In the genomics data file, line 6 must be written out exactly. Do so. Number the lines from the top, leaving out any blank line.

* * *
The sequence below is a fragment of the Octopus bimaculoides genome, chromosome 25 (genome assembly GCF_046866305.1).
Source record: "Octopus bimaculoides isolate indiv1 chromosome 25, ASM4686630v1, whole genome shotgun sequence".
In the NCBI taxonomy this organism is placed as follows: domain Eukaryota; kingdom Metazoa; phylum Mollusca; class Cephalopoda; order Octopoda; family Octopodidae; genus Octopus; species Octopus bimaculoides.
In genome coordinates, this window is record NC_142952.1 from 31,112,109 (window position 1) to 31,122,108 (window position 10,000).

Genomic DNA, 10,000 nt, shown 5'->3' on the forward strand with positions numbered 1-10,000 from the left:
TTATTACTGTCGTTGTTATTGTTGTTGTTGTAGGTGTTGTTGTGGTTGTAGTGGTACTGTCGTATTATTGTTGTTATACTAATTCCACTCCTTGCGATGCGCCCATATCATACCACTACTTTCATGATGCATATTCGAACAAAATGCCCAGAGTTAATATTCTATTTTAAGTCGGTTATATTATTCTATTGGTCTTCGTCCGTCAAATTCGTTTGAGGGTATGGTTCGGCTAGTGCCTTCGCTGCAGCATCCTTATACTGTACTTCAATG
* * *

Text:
TTATTACTGTCGTTGTTATTGTTGTTGTTGTAGGTGTTGTTGTGGTTGTAGTGGTACTGTCGTATTATTGTTGTTATACTAATTCCACTCCTTGCGATGCGCCCATATCATACCACTACTTTCATGATGCATATTCGAACAAAATGCCCAGAGTTAATATTCTATTTTAAGTCGGTTATATTATTCTATTGGTCTTCGTCCGTCAAATTCGTTTGAGGGTATGGTTCGGCTAGTGCCTTCGCTGCAGCATCCTTATACTGTACTTCAATG